Hanke J. Genomics and new technologies as catalysts for change in the drug discovery paradigm. J Law Med Ethics. 2000;28(4 suppl):15–22.PubMedGoogle Scholar
  13. 13.
    Harris T. Genetics, genomics, and drug discovery. Med Res Rev. 2000;20:203–211.PubMedCrossRefGoogle Scholar
  14. 14.
    Rudert F. Genomics and proteomics tools for the clinic. Curr Opin Mol Ther. 2000;2:633–642.PubMedGoogle Scholar
  15. 15.
    Merrick BA, Bruno ME. Genomic and proteomic profiling for biomarkers and signature profiles of toxicity. Curr Opin Mol Ther. 2004;6:600–667.PubMedGoogle Scholar
  16. 16.
    Chalkley RJ, Hansen KC, Baldwin MA. Bioinformatic methods to exploit mass spectrometric data for proteomic applications. Methods Enzymol. 2005;402:289–312.PubMedCrossRefGoogle Scholar
  17. 17.
    Dennis JL, Oien KA. Hunting the primary: novel strategies for defining the origin of tumours. J Pathol. 2005;205:236–247.PubMedCrossRefGoogle Scholar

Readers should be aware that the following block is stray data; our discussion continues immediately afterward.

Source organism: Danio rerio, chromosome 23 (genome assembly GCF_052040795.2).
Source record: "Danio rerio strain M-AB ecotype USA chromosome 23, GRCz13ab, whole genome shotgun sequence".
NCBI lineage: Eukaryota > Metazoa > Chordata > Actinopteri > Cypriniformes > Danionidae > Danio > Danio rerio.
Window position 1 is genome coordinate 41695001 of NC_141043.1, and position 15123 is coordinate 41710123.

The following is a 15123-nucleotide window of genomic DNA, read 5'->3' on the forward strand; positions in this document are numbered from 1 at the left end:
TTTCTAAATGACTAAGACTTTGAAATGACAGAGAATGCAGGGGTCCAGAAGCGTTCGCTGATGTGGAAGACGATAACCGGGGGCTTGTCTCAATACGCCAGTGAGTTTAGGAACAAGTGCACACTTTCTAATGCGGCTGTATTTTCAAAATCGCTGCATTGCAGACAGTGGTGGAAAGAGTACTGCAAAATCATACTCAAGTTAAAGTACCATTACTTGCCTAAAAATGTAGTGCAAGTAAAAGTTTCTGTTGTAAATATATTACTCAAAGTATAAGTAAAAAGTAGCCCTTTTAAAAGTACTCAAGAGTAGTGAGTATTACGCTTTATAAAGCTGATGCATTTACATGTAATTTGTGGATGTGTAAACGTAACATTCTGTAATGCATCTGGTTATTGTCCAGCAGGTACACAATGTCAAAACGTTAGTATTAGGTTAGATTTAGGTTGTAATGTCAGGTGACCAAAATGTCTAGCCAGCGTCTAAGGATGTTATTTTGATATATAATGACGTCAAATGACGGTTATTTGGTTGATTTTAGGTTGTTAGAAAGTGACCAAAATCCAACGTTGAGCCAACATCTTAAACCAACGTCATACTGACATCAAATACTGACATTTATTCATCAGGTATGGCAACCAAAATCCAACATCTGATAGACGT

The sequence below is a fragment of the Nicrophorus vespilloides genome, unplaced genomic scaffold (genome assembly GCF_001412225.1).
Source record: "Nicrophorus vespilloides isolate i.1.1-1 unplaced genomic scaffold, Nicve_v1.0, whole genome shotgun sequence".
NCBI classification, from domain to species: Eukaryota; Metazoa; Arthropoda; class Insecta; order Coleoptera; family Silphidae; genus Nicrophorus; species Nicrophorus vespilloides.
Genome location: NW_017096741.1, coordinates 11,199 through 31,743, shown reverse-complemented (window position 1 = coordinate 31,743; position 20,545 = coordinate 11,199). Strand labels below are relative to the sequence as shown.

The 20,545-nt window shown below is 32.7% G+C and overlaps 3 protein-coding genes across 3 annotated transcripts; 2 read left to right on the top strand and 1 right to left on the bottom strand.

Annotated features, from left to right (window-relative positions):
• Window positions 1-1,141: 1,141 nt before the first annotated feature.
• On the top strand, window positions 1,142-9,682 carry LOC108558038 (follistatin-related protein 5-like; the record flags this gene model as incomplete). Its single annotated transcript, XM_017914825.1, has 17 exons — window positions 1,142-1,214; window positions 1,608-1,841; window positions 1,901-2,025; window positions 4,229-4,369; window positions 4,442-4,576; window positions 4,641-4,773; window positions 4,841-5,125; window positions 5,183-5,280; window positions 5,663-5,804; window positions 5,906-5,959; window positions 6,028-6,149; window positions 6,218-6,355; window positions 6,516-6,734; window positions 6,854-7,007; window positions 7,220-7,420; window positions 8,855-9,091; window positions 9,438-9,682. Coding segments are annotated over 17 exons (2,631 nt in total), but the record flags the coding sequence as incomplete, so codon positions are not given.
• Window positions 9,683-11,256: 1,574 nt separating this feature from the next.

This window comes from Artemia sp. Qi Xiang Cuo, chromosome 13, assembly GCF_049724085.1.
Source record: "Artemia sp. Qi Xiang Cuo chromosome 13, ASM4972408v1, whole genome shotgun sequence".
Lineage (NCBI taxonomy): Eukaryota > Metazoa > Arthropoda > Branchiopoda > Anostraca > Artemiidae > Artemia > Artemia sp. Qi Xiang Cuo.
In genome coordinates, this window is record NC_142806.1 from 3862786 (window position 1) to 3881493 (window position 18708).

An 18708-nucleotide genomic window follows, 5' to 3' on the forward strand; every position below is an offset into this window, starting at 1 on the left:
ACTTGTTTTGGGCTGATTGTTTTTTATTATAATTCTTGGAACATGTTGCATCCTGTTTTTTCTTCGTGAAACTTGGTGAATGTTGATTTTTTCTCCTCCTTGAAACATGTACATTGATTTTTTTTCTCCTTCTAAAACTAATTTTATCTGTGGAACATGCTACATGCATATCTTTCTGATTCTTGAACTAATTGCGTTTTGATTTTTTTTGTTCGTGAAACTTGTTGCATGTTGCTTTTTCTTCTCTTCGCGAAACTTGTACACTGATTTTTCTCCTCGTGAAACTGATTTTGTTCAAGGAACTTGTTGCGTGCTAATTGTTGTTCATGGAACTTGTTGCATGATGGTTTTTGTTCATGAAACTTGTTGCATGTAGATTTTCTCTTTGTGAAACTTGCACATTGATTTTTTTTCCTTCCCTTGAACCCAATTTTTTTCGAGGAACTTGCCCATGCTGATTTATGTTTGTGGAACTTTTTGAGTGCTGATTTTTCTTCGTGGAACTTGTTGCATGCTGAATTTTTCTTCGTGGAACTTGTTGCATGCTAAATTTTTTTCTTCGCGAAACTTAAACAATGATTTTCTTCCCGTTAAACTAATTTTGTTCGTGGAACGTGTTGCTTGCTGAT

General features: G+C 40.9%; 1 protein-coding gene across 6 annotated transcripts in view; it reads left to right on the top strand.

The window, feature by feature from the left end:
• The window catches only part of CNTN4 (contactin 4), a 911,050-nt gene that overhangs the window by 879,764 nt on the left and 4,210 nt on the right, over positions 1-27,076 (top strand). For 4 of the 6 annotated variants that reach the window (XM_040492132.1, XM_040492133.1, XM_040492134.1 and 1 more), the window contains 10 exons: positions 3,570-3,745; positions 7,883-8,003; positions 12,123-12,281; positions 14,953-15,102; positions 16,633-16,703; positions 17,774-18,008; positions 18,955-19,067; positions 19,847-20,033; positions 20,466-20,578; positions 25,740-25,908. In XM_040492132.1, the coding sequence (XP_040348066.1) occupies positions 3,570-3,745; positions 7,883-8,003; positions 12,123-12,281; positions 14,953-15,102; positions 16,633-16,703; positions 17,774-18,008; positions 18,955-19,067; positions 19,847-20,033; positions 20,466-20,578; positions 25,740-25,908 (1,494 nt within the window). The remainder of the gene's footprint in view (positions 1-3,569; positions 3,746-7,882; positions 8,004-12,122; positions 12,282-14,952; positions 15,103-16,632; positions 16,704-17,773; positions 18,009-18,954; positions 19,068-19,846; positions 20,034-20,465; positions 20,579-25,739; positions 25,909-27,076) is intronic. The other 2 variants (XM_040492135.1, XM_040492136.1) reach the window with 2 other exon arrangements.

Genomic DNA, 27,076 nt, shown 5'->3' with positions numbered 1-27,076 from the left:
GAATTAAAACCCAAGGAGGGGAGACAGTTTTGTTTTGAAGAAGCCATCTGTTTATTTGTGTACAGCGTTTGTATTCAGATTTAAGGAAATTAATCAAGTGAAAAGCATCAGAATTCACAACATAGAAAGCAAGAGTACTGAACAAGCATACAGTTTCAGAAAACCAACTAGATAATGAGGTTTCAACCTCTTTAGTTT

18. 18.
    Englbrecht CC, Facius A. Bioinformatics challenges in proteomics. Comb Chem High Throughput Screen. 2005;8:705–715.PubMedCrossRefGoogle Scholar
  19. 19.
    Fung ET, Weinberger SR, Gavin E, Zhang F. Bioinformatics approaches in clinical proteomics. Expert Rev Proteomics. 2005;2:847–862.PubMedCrossRefGoogle Scholar
  20. 20.
    Kremer A, Schneider R, Terstappen GC. A bioinformatics perspective on proteomics: data storage, analysis, and integration. Biosci Rep. 2005;25:95–106.PubMedCrossRefGoogle Scholar
  21. 21.
    Mount DW, Pandey R. Using bioinformatics and genome analysis for new therapeutic interventions. Mol Cancer Ther. 2005;4:1636–1643.PubMedCrossRefGoogle Scholar
  22. 22.
    Nishio K, Arao T, Shimoyama T, et al. Translational studies for target-based drugs. Cancer Chemother Pharmacol. 2005;56(suppl 1):90–93.PubMedCrossRefGoogle Scholar
  23. 23.
    Katoh M, Katoh M. Bioinformatics for cancer management in the post-genome era. Technol Cancer Res Treat. 2006;5:169–175.PubMedGoogle Scholar